So we went to Geula instead. My first time.
Sure, just give yourselves plenty of time to wander around the off the beaten track places. We'll get together if I'm not working then.

Shalom Leora, Funny, I just learned that today too, on the Chabad website. Your husband's theory is funny, but then who knows, maybe he's right. :)
Moadim lesimcha!

Hi Webradio, thanks for your faithful visits. I'm guessing your French coutumes would be in English "customs"? Traditions?
Whatever, Jews sure have plenty of them. hehe

Catherine said...

I've learnt a new custom today. I wonder how is it possible to manage to apply all these religious customs in our daily life? Not easy every days ?

Dina said...

Thanks Dot!

Catherine, good question. I myself am not religiously observant (outwardly, at least). But I admire those who devote their life to studying and doing so very many mitsvot. It helps to be born into that kind of family and not have to start from zero.

Bestemor Aud said...

Hei again!
Have you tried the Google tranlator on my main page: Bestemor Auds Blog. If you choose English there, all my blogs are being translated automatically. Not very proper - but still you can understand most of the contents.
Happy Succot!

AVT Coach said...

Dina, again your posts continue to be so meaningful. I wanted to tell you thank you for your prayers for my husband last month. He had surgery this week and is doing very well. His cancer was contained and he needs no other treatments. I remember your kindness and wanted to let you know how it turned out.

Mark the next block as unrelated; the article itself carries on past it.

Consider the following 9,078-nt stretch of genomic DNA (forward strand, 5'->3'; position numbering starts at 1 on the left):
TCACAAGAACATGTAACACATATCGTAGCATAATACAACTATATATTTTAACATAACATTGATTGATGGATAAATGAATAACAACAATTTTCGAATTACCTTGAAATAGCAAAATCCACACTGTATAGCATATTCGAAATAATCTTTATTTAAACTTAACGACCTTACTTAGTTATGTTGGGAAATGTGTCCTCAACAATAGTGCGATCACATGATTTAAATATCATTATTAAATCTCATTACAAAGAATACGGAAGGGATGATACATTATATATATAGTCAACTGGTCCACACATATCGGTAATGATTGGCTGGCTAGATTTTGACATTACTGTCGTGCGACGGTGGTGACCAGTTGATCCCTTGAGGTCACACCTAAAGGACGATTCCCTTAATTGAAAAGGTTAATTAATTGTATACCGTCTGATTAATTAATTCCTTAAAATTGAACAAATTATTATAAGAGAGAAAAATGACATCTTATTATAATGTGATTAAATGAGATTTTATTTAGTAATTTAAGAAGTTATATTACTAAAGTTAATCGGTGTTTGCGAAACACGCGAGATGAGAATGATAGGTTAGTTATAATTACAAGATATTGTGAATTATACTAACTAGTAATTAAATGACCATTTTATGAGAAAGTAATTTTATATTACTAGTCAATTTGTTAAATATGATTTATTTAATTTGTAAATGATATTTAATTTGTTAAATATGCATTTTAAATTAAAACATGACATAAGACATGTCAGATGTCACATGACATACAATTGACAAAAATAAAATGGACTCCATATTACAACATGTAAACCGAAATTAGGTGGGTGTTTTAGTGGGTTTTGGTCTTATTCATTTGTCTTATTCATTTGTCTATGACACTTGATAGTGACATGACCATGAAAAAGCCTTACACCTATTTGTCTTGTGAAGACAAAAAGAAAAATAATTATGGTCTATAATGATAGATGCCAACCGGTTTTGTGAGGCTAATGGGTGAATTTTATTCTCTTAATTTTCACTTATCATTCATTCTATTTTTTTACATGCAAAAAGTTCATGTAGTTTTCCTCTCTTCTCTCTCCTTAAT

Gill - That British Woman said...

I have never heard of this, thank you for sharing,

Gill in Canada

Hilda said...

Thank you again for this very informative post, Dina. I really find the customs fascinating especially since I haven't heard of any Jewish community here in Manila. The building with so many sukkots is so interesting — an apartment building maybe?

MEDITERRANEAN KIWI said...

thanks for the information dina, i expected it to be like you write. nobody wants to be stared at, but tourists love to look at anything that's different! it would be wonderful to have you as a guide

Petrea said...

Hut cuisine! You are so wonderful. I love all these photos and your information, but especially love the stealth photo. What a delight it would be to wander these streets with you.

Kay said...

Hi Dina... Thanks for the great post. I did see a lot of sukkahs in Skokie and sort of knew about the custom but forgot where it originated. This makes it so much more interesting. Thank you for the great photos and information.

Dina said...

Bestemor Aud, thanks for reminding me of the translator. Now I know, more or less, what your posts say. Machine translation is lots of fun, in and of itself.

AVT Coach, thank God for your good news! Baruch Rofeh cholim.

Shalom Gill. Do you know gil in Hebrew means rejoicing? :)

Hilda, yes, it's an apartment building (well, condominium). There seems to be a synagogue in Manila in Salcedo Village.
The website: http://www.mavensearch.com/synagogues/C3424Y41796RX
If you're interested, you could go see the prayers there on Friday and Saturday.

Petrea, yes, it would be a blast to wander there with you.
I stole the idea of "hut cuisine" from the Jerusalemite blog. See http://www.jerusalemite.net/blog/3381/hut-cuisine-for-sukkot-in-jerusalem

Kay, you're back home safe, yay! Thanks a zillion for your guiding through lovely Japan and for the moving story of your family.